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Schools Begin to Implement Later Start Times for School-Wide Benefits

Schools Begin to Implement Later Start Times for School-Wide Benefits

In response to research that indicates later start times are more beneficial to students’ well-being, many schools across the country are postponing what time they open their doors.

The Christian Science Monitor took a look at Stevenson High School in Lincolnshire, Ill., which is pushing back the school day by 25 minutes next school year.

The school’s principal Troy Gobble told CSM that his school’s decision to delay start times is to prevent chronic sleep loss for its students, in turn promoting better health and academic achievement.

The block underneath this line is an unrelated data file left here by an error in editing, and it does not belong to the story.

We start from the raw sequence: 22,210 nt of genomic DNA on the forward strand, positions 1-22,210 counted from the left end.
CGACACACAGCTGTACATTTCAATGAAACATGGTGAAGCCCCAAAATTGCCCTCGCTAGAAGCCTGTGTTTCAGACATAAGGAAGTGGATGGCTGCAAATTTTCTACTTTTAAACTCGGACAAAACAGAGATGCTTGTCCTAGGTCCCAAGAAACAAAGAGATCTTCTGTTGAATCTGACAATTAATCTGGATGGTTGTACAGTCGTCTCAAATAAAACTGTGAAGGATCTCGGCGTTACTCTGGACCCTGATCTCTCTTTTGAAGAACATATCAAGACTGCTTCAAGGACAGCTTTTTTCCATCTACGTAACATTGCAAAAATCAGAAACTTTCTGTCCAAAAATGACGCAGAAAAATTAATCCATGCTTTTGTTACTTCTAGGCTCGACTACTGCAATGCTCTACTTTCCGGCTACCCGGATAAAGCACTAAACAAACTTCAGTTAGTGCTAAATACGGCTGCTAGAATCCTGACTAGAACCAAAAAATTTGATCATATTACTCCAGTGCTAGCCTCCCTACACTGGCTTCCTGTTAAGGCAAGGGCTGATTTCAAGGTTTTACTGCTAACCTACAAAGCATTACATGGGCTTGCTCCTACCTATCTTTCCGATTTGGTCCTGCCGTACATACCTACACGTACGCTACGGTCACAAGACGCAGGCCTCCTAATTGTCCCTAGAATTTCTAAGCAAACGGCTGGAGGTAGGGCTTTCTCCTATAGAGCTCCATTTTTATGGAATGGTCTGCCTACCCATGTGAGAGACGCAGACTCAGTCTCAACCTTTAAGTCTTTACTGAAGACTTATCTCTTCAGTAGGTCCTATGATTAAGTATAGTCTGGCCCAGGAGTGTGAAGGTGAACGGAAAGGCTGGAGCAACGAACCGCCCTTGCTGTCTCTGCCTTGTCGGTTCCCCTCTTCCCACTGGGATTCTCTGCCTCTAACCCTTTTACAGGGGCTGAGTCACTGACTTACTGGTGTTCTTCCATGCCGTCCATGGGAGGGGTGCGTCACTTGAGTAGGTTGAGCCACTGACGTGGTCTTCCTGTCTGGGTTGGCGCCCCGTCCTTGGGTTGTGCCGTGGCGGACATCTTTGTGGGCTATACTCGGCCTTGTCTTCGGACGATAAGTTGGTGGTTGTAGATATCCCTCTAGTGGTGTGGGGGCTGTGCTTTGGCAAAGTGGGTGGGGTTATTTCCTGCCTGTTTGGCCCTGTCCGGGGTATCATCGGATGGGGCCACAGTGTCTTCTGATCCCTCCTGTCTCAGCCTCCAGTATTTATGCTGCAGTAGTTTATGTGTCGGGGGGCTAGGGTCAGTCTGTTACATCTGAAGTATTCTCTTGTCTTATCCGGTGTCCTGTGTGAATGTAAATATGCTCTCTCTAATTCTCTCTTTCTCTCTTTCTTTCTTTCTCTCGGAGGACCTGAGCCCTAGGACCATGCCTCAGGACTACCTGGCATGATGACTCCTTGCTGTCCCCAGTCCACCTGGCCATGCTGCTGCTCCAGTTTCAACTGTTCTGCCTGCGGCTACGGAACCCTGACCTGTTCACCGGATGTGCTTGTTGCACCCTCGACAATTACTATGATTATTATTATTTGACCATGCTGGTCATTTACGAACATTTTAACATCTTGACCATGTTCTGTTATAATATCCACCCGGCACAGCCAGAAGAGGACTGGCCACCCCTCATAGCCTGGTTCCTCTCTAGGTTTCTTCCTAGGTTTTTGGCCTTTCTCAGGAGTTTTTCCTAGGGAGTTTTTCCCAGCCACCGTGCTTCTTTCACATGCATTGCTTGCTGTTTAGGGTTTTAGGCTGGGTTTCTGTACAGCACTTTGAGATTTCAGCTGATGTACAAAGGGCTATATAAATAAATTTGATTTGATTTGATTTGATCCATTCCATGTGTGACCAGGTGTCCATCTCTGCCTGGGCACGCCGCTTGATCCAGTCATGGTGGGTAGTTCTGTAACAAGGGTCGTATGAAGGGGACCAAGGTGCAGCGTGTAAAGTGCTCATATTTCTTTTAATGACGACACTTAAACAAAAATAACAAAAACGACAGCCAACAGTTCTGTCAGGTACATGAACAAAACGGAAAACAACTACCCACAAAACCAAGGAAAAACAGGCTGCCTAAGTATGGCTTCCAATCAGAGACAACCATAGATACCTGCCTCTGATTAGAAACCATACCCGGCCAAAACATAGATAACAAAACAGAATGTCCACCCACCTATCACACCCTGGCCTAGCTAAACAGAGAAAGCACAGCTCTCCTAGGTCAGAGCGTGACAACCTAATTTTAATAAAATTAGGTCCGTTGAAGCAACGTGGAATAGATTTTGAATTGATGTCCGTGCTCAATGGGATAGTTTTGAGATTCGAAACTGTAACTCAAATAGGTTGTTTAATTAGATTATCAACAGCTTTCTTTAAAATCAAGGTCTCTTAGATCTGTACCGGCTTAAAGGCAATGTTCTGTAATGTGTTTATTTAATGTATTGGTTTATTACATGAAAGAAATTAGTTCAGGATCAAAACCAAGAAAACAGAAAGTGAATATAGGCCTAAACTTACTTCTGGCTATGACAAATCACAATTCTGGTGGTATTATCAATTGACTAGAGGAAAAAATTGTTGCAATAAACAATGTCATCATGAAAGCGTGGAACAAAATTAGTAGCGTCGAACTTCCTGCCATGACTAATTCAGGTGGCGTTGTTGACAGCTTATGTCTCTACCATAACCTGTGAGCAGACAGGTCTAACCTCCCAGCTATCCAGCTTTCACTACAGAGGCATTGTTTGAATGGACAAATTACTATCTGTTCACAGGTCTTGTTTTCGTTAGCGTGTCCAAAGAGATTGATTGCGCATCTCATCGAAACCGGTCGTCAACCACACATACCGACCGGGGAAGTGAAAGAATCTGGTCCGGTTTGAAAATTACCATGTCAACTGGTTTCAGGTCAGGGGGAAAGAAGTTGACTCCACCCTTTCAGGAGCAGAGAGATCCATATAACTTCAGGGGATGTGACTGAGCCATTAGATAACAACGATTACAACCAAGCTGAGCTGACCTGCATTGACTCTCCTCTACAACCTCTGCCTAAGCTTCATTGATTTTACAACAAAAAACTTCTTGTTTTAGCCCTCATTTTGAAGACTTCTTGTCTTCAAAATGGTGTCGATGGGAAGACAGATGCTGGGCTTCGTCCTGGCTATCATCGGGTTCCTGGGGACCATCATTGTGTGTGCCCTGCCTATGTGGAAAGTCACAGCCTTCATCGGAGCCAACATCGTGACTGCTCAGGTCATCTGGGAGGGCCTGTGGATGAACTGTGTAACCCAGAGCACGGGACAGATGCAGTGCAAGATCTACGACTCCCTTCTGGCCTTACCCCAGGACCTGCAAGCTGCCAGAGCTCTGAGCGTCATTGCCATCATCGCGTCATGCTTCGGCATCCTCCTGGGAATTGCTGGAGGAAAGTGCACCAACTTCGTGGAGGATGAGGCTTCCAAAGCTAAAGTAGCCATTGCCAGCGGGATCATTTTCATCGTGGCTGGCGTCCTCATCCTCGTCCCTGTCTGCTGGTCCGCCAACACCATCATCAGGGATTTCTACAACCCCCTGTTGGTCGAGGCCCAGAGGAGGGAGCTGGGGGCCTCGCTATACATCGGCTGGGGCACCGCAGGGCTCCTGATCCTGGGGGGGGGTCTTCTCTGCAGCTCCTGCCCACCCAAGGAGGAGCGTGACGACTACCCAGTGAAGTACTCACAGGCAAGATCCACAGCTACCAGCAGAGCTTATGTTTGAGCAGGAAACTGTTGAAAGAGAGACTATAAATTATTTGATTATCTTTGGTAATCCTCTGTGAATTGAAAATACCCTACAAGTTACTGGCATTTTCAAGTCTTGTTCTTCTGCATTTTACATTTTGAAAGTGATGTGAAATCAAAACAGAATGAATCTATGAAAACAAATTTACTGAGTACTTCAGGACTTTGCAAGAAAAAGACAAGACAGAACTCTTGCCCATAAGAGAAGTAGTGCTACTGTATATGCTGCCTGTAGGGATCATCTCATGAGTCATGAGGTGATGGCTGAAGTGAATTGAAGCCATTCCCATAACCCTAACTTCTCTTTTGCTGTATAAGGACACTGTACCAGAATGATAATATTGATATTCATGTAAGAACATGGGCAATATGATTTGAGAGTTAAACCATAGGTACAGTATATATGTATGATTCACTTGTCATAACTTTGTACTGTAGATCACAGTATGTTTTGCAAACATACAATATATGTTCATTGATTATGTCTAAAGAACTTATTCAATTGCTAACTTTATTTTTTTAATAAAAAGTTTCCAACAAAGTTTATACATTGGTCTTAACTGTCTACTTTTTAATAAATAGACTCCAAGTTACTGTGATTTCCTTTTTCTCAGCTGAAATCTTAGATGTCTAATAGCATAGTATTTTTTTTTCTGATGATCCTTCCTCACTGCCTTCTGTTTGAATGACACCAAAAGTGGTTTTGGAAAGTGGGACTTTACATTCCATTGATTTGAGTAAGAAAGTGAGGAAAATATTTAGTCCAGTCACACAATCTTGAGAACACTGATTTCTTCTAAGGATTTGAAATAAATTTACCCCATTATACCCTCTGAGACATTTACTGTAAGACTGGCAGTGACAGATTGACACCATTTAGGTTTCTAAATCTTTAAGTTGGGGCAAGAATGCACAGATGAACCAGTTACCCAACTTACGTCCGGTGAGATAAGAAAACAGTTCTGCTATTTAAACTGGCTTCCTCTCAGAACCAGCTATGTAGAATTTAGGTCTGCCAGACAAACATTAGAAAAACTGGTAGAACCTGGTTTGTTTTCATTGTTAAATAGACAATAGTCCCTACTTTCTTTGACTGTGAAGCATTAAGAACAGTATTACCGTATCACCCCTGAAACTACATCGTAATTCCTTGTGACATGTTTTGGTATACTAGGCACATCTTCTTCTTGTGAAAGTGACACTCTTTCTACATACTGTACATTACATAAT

While later school start times have many advocates who support the science behind it, opponents point to inconvenient bus rescheduling and pushing afternoon sports back later.

But the benefits might outweigh these inconveniences- a study from the University of Minnesota’s Center for Applied Research and Educational Improvement found that later school start times increase academic performance and decrease tardiness.

It also found in one school studied that the number of teen car crashed dropped 70 percent, CMS said.

And in addition to benefiting students, the administration at Stevenson High School said it helps increase collaboration among teachers and students.

"With an extra 25 minutes, teachers can afford to better collaborate with their colleagues and students can meet with their teachers for tutoring.”

Read the full story here.

Article by Nicole Gorman, Education World Contributor


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